RALEIGH, N.C. (AP/WSPA) – North Carolina Governor Roy Cooper ordered the removal of Confederate monuments on Capitol grounds in the interest of public safety, the governor’s office said Sunday.
In 2015, a law passed in North Carolina after the Charleston Emanuel AME Church killings, prevents the removal or relocation of objects of remembrance located on public property. While Cooper has called for the repeal of the law, it remains in effect.
The law does, however, include an exemption if the monument poses a threat to public safety.
“I have ordered the Confederate monuments on the Capitol grounds be moved to protect public safety,” Cooper stated in a news release Sunday. “I am concerned about the dangerous efforts to pull down and carry off large, heavy statues and the strong potential for violent clashes at the site. If the legislature had repealed their 2015 law that puts up legal roadblocks to removal we could have avoided the dangerous incidents of last night. Monuments to white supremacy don’t belong in places of allegiance, and it’s past time that these painful memorials be moved in a legal, safe way.”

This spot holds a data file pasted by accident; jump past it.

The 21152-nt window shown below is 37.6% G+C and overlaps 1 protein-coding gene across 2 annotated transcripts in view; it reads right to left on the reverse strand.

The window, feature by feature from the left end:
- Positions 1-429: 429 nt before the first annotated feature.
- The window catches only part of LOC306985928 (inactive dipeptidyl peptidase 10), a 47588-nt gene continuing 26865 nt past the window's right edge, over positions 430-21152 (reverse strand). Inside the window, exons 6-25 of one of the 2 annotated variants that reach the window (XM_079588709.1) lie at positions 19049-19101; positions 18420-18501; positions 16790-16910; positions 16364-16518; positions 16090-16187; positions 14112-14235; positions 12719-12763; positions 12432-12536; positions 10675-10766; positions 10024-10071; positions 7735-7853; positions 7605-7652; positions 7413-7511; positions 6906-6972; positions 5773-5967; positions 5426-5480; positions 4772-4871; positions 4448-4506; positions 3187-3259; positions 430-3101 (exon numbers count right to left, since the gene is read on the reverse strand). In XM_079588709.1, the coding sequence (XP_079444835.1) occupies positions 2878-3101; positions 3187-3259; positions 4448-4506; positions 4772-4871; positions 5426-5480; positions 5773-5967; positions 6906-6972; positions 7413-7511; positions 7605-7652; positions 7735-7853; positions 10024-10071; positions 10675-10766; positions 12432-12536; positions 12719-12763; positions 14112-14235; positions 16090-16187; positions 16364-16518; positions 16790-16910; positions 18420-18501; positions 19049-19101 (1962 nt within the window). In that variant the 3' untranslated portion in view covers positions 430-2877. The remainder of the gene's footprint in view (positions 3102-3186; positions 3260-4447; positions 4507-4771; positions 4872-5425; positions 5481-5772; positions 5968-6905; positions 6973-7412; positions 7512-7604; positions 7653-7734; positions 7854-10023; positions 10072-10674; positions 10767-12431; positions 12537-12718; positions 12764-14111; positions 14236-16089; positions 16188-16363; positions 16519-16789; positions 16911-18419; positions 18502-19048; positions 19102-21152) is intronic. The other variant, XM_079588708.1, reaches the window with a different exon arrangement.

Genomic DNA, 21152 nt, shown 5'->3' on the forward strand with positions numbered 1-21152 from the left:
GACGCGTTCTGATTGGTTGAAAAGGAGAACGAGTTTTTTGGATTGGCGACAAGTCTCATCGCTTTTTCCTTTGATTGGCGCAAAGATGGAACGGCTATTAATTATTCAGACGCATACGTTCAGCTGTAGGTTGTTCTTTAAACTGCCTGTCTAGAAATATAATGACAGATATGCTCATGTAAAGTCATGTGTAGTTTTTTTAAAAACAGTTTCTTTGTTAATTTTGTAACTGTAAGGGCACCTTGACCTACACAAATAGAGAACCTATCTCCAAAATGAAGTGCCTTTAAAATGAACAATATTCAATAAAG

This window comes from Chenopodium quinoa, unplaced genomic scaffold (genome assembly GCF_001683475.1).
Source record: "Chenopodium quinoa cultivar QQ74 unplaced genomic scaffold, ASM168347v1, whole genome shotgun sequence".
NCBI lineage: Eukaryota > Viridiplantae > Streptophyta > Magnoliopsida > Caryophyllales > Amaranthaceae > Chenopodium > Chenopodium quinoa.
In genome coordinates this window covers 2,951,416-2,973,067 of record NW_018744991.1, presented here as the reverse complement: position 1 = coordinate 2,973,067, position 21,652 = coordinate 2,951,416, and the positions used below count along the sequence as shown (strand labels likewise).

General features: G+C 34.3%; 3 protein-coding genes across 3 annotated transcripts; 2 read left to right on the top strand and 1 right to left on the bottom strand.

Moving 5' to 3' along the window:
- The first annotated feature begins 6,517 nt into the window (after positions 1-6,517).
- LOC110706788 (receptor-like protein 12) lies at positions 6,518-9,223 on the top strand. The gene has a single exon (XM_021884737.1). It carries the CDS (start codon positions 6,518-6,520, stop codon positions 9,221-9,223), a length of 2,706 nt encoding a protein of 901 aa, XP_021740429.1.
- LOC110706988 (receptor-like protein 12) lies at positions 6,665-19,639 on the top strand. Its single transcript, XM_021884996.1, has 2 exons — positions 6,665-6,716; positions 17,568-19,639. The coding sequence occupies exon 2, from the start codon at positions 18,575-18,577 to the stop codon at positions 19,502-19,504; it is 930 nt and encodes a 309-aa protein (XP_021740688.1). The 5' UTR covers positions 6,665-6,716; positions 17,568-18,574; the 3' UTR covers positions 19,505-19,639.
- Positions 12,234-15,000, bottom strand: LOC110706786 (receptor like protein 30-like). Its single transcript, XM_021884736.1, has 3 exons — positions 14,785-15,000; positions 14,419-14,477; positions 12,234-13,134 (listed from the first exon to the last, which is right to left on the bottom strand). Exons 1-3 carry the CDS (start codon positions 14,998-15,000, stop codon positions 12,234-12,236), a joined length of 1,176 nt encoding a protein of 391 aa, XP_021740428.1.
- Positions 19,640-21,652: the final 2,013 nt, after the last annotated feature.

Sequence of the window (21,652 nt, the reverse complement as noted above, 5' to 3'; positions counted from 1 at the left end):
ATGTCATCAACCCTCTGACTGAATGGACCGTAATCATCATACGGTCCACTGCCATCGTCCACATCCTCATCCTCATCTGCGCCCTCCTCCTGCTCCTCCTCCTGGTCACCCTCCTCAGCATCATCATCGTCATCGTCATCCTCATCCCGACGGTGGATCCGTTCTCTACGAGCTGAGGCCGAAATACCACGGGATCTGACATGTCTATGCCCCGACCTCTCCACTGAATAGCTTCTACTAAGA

The statues removed Saturday include one dedicated to the women of the Confederacy, and another honoring Henry Wyatt, the first North Carolinian killed in battle in the Civil War. On Friday night, protesters pulled down two statues of two Confederate soldiers that were part of a larger obelisk. On Saturday, Republican Lt. Gov. Dan Forest blamed Cooper for allowing the protesters to succeed.
In 2017, the governor called for Confederate monuments to be moved to museums or historical sites.